Other notables include the factory machined M4 feed ramps on the receiver are hard coat anodized which adds significant strength to the aluminum. An independently certified Mil-Spec 11595E barrel steel, Carpenter No. 158 steel machined bolt and 1/7 twist rate. The barrel is chrome lined, which has become a standard for battle rifles around the world, increases velocity, resists fouling and corrosion from extended use in the field and a longer barrel life with less required time in maintenance and cleaning.
Nearly five decades, a half-century, have elapsed since Colt’s M16 was first fielded by the U.S. Military. Since that time, Colt has never surrendered its position as one of the world’s preeminent AR manufacturers. Simply put, Colt’s 6920 is the closest thing to what the military is using—minus the happy switch of course—‘nuff said.
Colt’s 6920 starts with a high-strength polymer, four-position, collapsible stock on the lower receiver assembly and a standard, semi-automatic AR-15 trigger assembly inside. The muzzle compensator reduces muzzle climb and helps eliminate flash and dust signatures.
Colt uses carpenter steel and tests each individual bolt to check for micro fissures or defects that could cause a failure down the road. As far as I know… Colt and FN are the only companies that fire a proof load on every bolt before it is inspected that I know of.
Daniel Defense M4 Carbine, V5 LW (Lightweight Barrel)
The Daniel Defense V5 Light Weight, is everything you need in a homegrown defensive carbine. Put one up against a military M4 though the DD will come up a bit light. Well, not actually a bit; it’s more like 10 ounces. One of the main reasons is the lightweight barrel. Let’s be honest, unless you have an M203 with ammo for it, you really do not need a heavy barrel. However, if you are going to carry the gun for professional reasons or while traversing the hills on a hunt, those ounces are going to make a ton of difference.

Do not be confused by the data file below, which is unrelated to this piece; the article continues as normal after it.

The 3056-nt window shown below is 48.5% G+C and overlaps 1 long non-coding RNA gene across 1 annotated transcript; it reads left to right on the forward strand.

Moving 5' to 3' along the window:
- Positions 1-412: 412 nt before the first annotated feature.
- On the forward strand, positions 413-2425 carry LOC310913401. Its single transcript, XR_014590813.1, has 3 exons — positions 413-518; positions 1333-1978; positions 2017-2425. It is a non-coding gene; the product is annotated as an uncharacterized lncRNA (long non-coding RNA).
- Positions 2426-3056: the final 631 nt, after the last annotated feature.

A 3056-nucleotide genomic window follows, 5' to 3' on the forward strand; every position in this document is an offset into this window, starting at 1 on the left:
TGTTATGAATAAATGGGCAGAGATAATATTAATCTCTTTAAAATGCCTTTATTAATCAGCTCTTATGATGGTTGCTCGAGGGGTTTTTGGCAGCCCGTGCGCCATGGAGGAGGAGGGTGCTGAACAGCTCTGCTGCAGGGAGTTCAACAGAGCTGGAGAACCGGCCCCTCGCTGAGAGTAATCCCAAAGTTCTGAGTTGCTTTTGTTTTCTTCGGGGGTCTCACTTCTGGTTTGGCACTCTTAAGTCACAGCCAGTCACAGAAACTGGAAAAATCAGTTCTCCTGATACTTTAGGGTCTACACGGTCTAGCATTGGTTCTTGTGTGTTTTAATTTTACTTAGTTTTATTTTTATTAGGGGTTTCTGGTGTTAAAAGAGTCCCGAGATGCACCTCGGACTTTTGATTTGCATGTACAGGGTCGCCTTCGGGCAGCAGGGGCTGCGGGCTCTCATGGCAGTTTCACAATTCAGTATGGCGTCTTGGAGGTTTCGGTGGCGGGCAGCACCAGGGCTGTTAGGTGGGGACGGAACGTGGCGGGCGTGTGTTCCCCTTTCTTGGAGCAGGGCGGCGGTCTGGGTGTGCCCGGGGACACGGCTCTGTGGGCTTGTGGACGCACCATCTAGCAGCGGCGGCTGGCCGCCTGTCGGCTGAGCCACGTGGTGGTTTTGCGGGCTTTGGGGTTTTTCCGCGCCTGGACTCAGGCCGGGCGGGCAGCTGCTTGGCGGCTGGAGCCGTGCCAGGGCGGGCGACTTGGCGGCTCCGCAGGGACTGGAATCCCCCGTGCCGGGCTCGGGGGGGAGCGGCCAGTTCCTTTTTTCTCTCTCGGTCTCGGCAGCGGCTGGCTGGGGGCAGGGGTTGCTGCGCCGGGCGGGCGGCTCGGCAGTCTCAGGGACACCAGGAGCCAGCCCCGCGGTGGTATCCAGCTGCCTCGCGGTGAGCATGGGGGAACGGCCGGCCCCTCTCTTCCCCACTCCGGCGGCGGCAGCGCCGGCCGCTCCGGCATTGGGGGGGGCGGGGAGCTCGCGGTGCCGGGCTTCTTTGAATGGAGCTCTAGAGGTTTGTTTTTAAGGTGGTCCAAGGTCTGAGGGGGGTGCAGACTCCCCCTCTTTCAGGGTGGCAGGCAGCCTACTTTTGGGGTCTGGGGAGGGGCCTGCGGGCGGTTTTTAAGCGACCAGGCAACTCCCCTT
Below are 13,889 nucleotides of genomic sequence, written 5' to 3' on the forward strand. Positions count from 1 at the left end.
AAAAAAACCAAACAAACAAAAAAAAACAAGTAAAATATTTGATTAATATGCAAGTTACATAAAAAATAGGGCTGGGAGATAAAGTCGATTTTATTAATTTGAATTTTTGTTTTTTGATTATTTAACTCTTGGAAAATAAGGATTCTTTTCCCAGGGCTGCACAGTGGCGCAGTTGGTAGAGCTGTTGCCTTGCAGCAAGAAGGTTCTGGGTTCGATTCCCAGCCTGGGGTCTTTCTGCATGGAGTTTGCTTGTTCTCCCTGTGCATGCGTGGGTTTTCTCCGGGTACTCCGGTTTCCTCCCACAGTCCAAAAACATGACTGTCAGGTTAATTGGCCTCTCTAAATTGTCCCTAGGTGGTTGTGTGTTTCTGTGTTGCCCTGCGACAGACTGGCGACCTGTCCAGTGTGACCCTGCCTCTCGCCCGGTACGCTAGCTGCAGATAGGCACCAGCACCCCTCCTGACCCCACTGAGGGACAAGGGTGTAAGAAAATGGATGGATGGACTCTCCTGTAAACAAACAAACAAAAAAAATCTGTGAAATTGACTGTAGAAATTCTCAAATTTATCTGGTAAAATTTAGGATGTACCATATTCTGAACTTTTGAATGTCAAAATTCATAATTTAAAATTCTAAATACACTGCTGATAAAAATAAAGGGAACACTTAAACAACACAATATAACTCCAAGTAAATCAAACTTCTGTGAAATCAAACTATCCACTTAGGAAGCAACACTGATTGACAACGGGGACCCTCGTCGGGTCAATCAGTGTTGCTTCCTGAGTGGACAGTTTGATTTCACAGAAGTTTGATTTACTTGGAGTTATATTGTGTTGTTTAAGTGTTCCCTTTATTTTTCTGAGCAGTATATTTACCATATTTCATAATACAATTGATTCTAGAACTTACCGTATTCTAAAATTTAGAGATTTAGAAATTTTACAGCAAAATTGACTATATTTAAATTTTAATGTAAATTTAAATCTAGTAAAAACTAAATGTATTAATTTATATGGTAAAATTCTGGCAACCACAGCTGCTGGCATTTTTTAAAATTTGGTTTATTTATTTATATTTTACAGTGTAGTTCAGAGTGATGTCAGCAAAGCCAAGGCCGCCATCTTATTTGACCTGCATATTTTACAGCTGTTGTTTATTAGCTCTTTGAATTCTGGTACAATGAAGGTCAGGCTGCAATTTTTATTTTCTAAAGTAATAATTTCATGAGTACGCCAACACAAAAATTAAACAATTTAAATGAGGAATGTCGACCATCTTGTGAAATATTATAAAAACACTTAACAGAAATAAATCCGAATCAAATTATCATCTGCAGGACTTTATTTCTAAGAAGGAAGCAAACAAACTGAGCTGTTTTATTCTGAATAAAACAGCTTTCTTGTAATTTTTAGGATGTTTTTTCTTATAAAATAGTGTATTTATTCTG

Beyond the weight factor, the DD M4 has much of the furniture you’d upgrade other ARs with after plopping down your greenbacks. Features include an Omega X Rail with low-profile covers, A2 flash hider, Magpul 30-round P Mag and MOE buttstock, Daniel Defense A2 pistol grip, and vertical foregrip. The upper and lower receivers are military spec with an M4 feed ramp, an enhanced/flared magazine well, and an H buffer. The bolt group is mil-spec and properly staked. Of course to be included in any list of top ARs, the DD V5 Lightweight has a chrome steel barrel with a 1/7 twist.